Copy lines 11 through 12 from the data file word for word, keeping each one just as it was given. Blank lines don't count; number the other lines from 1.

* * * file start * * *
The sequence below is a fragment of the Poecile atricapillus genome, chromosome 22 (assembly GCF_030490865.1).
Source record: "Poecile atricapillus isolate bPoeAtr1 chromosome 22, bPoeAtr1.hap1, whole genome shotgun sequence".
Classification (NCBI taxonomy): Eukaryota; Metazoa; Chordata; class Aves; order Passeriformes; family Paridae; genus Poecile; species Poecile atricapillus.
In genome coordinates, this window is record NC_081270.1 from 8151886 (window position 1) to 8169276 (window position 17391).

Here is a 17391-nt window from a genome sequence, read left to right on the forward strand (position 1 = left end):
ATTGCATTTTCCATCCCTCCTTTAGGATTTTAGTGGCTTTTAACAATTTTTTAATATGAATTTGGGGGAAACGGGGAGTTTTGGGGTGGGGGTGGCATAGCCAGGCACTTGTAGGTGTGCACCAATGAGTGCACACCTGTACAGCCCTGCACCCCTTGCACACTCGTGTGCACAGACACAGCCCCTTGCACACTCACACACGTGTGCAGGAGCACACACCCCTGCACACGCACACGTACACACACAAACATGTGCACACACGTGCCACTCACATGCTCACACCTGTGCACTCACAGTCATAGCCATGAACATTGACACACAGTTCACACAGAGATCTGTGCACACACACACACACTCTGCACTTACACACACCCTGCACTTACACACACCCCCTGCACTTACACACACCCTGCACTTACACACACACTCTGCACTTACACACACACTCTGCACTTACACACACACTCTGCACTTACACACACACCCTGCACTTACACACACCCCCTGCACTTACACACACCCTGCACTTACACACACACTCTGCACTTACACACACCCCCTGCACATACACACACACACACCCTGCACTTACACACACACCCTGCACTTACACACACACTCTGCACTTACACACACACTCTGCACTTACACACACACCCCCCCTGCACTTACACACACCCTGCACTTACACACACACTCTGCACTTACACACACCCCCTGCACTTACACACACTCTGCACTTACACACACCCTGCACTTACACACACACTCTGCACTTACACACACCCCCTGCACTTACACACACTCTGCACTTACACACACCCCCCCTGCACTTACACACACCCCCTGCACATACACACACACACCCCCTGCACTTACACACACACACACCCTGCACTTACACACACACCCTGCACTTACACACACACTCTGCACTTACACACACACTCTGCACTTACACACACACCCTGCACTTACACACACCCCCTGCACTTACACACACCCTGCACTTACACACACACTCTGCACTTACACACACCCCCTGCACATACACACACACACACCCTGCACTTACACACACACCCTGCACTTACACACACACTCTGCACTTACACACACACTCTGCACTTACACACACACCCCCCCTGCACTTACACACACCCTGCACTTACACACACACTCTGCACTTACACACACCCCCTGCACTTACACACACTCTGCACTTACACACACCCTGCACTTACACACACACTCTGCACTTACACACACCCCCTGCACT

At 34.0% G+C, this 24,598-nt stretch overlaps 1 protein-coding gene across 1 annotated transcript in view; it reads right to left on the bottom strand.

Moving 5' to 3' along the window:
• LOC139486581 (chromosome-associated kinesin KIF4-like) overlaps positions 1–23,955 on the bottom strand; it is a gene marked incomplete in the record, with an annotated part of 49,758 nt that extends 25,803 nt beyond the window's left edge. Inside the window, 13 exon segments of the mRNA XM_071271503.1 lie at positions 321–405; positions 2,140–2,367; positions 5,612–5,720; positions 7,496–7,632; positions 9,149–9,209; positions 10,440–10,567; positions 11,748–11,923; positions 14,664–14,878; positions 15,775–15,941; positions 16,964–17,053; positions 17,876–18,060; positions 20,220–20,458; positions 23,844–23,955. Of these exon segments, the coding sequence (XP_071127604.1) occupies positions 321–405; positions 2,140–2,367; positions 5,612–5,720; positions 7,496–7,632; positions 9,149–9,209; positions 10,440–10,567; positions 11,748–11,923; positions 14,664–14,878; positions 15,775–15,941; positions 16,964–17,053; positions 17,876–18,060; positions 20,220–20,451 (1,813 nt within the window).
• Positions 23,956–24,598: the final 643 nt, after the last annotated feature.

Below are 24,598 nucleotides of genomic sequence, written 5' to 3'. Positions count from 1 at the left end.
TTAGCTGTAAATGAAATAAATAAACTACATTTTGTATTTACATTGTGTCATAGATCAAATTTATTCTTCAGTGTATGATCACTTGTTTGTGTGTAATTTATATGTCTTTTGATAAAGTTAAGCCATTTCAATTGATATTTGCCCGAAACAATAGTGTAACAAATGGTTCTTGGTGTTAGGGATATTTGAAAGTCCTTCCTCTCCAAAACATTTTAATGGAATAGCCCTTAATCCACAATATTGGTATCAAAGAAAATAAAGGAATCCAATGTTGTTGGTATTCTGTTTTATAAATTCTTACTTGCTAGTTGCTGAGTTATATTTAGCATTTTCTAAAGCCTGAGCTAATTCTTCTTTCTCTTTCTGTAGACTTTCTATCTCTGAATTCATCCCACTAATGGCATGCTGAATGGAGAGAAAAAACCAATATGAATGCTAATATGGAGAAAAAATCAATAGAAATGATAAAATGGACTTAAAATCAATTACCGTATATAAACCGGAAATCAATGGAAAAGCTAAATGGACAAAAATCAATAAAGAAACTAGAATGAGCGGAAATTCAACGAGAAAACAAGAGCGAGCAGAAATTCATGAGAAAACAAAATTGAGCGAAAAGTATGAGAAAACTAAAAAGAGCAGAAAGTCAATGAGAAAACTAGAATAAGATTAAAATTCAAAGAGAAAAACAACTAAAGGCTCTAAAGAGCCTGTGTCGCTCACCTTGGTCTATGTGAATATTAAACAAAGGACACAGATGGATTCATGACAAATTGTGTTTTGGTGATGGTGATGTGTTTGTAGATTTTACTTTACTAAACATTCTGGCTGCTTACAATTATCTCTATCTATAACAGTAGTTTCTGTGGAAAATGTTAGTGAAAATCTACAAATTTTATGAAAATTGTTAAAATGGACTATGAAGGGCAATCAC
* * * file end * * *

Below are 24,598 nucleotides of genomic sequence, written 5' to 3'. Positions count from 1 at the left end.
TTAGCTGTAAATGAAATAAATAAACTACATTTTGTATTTACATTGTGTCATAGATCAAATTTATTCTTCAGTGTATGATCACTTGTTTGTGTGTAATTTATATGTCTTTTGATAAAGTTAAGCCATTTCAATTGATATTTGCCCGAAACAATAGTGTAACAAATGGTTCTTGGTGTTAGGGATATTTGAAAGTCCTTCCTCTCCAAAACATTTTAATGGAATAGCCCTTAATCCACAATATTGGTATCAAAGAAAATAAAGGAATCCAATGTTGTTGGTATTCTGTTTTATAAATTCTTACTTGCTAGTTGCTGAGTTATATTTAGCATTTTCTAAAGCCTGAGCTAATTCTTCTTTCTCTTTCTGTAGACTTTCTATCTCTGAATTCATCCCACTAATGGCATGCTGAATGGAGAGAAAAAACCAATATGAATGCTAATATGGAGAAAAAATCAATAGAAATGATAAAATGGACTTAAAATCAATTACCGTATATAAACCGGAAATCAATGGAAAAGCTAAATGGACAAAAATCAATAAAGAAACTAGAATGAGCGGAAATTCAACGAGAAAACAAGAGCGAGCAGAAATTCATGAGAAAACAAAATTGAGCGAAAAGTATGAGAAAACTAAAAAGAGCAGAAAGTCAATGAGAAAACTAGAATAAGATTAAAATTCAAAGAGAAAAACAACTAAAGGCTCTAAAGAGCCTGTGTCGCTCACCTTGGTCTATGTGAATATTAAACAAAGGACACAGATGGATTCATGACAAATTGTGTTTTGGTGATGGTGATGTGTTTGTAGATTTTACTTTACTAAACATTCTGGCTGCTTACAATTATCTCTATCTATAACAGTAGTTTCTGTGGAAAATGTTAGTGAAAATCTACAAATTTTATGAAAATTGTTAAAATGGACTATGAAGGGCAATCAC